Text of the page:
O Bando's lone, self-titled album, originally released in 1969, is quite a different beast from most of what often pops up under the umbrella of hippie-era Brazilian psychedelia. Sonically speaking, the record really has nothing whatsoever to do with the cutting-edge tropicalia sound of the time, as it contains no indigenous Brazilian elements at all. Instead, it's a solidly U.K./U.S.-inspired piece of work, and a quite ambitious one at that. While such tropicalia icons as Jorge Ben and Caetano Veloso -- as well as bossa nova legend Dori Caymmi -- made some contributions to the songwriting here, the dominant influences seem to be artists like the Beach Boys, the Beatles, and Traffic. Folk-rock, baroque pop, and straight-up psych sounds all come into play over the course of the album, which is said to have been recorded with the most state-of-the-art gear available in Brazil at the time. While O Bando shift back and forth between the aforementioned approaches, their classic-sounding garage-psych combo organ, fuzz guitar lines, and male/female sunshine pop vocal harmonies maintain the most consistent presence throughout the tracks. The most immediately striking aspect of the sound, though, comes from the bold string and horn arrangements, which move between agreeably loungey ‘60s mod stylings and a more ornate, artful, classical-influenced feel seemingly informed by Pet Sounds. Some ‘60s collectors might toss this record too casually into the bin marked "Brazilian," but it stands up equally well alongside its English and American counterparts.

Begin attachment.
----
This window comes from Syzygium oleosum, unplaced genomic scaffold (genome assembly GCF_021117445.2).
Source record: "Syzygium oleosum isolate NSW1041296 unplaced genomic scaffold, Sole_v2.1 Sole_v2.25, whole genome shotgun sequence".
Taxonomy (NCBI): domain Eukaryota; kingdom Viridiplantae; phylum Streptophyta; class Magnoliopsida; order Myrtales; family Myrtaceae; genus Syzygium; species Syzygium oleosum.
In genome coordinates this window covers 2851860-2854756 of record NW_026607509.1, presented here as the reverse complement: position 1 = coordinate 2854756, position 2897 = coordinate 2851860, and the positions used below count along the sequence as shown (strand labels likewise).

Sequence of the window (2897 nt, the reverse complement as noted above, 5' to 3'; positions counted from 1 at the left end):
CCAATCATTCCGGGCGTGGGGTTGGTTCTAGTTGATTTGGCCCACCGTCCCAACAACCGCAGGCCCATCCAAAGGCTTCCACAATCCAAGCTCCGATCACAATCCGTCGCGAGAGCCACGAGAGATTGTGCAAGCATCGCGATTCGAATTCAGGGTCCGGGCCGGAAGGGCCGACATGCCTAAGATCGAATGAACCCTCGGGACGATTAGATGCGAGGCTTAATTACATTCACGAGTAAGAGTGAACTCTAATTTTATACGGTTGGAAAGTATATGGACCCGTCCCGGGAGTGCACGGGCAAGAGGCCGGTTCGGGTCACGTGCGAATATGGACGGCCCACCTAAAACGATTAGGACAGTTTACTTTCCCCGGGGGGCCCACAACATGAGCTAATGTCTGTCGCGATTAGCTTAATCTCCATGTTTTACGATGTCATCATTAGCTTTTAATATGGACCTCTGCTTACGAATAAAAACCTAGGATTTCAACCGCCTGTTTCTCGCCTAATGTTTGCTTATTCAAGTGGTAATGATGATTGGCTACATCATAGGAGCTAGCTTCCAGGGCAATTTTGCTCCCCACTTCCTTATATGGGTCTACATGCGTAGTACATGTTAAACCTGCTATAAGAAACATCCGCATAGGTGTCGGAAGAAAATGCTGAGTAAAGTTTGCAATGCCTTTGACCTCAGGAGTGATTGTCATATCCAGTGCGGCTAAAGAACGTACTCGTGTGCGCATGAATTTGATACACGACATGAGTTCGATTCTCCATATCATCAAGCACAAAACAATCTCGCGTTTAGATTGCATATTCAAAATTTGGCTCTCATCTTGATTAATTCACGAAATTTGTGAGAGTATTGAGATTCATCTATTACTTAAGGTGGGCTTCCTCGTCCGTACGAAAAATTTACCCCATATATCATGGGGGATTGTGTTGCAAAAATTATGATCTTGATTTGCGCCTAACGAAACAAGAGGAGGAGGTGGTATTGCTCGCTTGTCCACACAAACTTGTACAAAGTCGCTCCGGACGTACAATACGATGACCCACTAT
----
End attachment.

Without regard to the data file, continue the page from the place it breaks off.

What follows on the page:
AllMusic Review by James Allen